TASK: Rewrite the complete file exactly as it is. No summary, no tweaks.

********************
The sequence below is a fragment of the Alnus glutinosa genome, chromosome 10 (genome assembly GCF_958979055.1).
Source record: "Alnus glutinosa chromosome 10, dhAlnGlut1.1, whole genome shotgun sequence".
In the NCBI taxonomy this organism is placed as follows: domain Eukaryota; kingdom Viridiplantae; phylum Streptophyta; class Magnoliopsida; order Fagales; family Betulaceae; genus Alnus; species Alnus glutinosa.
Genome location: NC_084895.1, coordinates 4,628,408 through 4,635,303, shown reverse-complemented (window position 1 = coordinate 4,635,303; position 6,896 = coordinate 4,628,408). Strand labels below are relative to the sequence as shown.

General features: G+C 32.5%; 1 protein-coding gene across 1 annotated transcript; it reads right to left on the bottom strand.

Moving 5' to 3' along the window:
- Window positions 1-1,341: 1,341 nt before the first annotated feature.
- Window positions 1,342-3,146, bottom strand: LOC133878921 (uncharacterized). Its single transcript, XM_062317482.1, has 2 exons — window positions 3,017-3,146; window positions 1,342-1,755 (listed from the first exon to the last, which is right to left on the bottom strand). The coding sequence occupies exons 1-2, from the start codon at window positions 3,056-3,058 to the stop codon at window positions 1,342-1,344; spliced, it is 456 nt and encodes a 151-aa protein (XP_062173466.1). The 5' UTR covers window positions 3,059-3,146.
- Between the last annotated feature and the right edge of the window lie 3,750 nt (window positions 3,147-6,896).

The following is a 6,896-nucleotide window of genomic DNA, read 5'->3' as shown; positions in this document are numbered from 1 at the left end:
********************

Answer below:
The sequence below is a fragment of the Alnus glutinosa genome, chromosome 10 (genome assembly GCF_958979055.1).
Source record: "Alnus glutinosa chromosome 10, dhAlnGlut1.1, whole genome shotgun sequence".
In the NCBI taxonomy this organism is placed as follows: domain Eukaryota; kingdom Viridiplantae; phylum Streptophyta; class Magnoliopsida; order Fagales; family Betulaceae; genus Alnus; species Alnus glutinosa.
Genome location: NC_084895.1, coordinates 4,628,408 through 4,635,303, shown reverse-complemented (window position 1 = coordinate 4,635,303; position 6,896 = coordinate 4,628,408). Strand labels below are relative to the sequence as shown.

General features: G+C 32.5%; 1 protein-coding gene across 1 annotated transcript; it reads right to left on the bottom strand.

Moving 5' to 3' along the window:
- Window positions 1-1,341: 1,341 nt before the first annotated feature.
- Window positions 1,342-3,146, bottom strand: LOC133878921 (uncharacterized). Its single transcript, XM_062317482.1, has 2 exons — window positions 3,017-3,146; window positions 1,342-1,755 (listed from the first exon to the last, which is right to left on the bottom strand). The coding sequence occupies exons 1-2, from the start codon at window positions 3,056-3,058 to the stop codon at window positions 1,342-1,344; spliced, it is 456 nt and encodes a 151-aa protein (XP_062173466.1). The 5' UTR covers window positions 3,059-3,146.
- Between the last annotated feature and the right edge of the window lie 3,750 nt (window positions 3,147-6,896).

The following is a 6,896-nucleotide window of genomic DNA, read 5'->3' as shown; positions in this document are numbered from 1 at the left end: